By Mallory Hopkins| firstname.lastname@example.org
‘Fast fashion’ has taken the industry by storm. The fashion industry used to have four seasons; now there are 52, a new season for each week of the year. Ethical fashion is the idea of getting clothes from companies that do not exploit workers in other countries with unfit conditions and purchasing clothes that are as safe for the environment as possible.
Guyanna Erkelens owns The Closet, a small-scale, locally owned consignment boutique in downtown St. Augustine. She took over the business from her daughter six years ago. The Closet tries their best to use recycled products and promote ethical fashion.
“The average person is trained through commercials, their parents, where they grew up to go to the big box stores and buy what everyone else is buying,” Erkelens said about the Fast Fashion industry and how it came to be.
From the beginning, The Closet has been using recycled bags and reusing as much material as they can. Purchasing consignment or thrifted clothes is a way to shop ethically. Instead of buying something new with packaging and more material, you are purchasing something ‘pre-loved’ and supporting a local business.
“It’s about making people more aware and more aware of the impact on our environment,” said Erkelens. She has seen the effects of ‘fast fashion’ and hopes there is a shift to more conscious shopping.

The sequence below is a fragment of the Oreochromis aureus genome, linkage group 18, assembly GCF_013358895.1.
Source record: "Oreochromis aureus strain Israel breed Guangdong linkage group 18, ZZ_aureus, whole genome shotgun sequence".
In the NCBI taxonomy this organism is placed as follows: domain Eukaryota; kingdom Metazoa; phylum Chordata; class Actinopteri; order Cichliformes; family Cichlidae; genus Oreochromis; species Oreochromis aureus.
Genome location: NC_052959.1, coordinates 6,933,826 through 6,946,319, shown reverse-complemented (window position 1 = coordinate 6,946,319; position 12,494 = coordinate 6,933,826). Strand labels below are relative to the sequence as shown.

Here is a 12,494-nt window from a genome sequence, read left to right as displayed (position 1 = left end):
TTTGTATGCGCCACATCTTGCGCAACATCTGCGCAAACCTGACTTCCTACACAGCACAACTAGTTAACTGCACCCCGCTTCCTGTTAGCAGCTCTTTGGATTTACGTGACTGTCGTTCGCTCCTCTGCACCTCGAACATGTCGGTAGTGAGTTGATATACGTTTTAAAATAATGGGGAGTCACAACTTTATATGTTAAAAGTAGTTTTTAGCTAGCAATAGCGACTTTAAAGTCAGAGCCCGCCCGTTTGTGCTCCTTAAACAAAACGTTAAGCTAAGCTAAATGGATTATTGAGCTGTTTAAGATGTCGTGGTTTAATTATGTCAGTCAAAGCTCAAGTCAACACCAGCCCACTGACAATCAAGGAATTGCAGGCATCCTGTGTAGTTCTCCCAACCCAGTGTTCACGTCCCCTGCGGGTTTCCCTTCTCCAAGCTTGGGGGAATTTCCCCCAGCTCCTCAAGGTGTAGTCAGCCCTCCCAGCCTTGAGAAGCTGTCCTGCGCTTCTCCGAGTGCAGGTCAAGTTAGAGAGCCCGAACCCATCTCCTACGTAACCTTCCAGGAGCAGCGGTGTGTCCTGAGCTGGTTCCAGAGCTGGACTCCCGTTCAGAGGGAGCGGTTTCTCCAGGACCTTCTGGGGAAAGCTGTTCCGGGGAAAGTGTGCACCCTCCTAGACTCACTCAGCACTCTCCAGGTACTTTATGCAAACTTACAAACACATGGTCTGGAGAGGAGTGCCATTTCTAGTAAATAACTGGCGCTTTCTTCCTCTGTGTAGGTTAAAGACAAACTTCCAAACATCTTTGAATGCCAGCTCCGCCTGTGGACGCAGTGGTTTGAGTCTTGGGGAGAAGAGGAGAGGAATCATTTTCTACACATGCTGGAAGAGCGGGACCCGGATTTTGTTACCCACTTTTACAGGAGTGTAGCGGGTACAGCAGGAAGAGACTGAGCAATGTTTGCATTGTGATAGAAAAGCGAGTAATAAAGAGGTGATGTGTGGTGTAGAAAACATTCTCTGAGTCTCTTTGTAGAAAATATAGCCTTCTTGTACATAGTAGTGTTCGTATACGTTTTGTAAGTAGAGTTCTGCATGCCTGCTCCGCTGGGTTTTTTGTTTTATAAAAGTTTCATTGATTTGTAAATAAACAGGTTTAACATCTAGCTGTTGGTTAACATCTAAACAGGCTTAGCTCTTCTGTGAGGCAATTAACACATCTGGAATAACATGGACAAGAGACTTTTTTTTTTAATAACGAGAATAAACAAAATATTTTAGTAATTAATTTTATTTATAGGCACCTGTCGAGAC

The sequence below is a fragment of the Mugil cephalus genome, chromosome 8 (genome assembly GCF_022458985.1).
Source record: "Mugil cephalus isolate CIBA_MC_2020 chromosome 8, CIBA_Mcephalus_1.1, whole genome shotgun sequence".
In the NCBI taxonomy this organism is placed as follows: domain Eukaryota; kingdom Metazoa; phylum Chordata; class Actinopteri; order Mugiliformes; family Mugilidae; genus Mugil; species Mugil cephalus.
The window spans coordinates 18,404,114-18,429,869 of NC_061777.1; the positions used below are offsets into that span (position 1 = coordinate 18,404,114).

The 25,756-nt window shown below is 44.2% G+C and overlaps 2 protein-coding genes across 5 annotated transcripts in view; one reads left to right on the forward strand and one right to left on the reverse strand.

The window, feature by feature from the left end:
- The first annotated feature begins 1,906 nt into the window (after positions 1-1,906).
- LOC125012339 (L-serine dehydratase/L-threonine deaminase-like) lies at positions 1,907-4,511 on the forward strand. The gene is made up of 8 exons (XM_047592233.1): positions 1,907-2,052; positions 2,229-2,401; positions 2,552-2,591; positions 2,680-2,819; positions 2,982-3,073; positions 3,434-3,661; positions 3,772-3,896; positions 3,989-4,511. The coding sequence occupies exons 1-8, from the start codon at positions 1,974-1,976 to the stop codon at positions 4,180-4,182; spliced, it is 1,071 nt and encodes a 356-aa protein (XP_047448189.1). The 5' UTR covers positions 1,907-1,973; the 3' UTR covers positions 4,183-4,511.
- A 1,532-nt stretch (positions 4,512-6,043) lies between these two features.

Jojo Bender, 21, tries to shop only at thrift and consignment stores. As a younger woman, Bender finds it hard to resist temptation when it comes to buying mainstream clothes from major companies but stays on track for the most part for the ethical reasons.
Ethical fashion isn’t just about the environment: it’s also about not buying from major companies that underpay and mistreat employees.
“I don’t want to give what I’ve earned to companies that would do that,” said Bender.
Bender was a philosophy major and when she started learning about labor in major companies.
“I learned about advertising and I learned about labor and what it does to people,” she said, adding that this lifestyle requires a lot of research in order to know which companies produce their products ethically.
She said that she is grateful for this type of lifestyle because it has changed the way she shops and the way she looks at clothes and trends. She’s more considerate of where it came from and wonders what went into making it.
“I’ve got into the habit of checking where it’s made,” said Bender.
She’s more likely to purchase something if it was made in the US because we have labor laws. Besides ethical reasons, Bender says that shopping consignment or thrift is just more fun.
“In a thrift store, I get more satisfaction,” she said. “It’s almost like it’s meant to be.”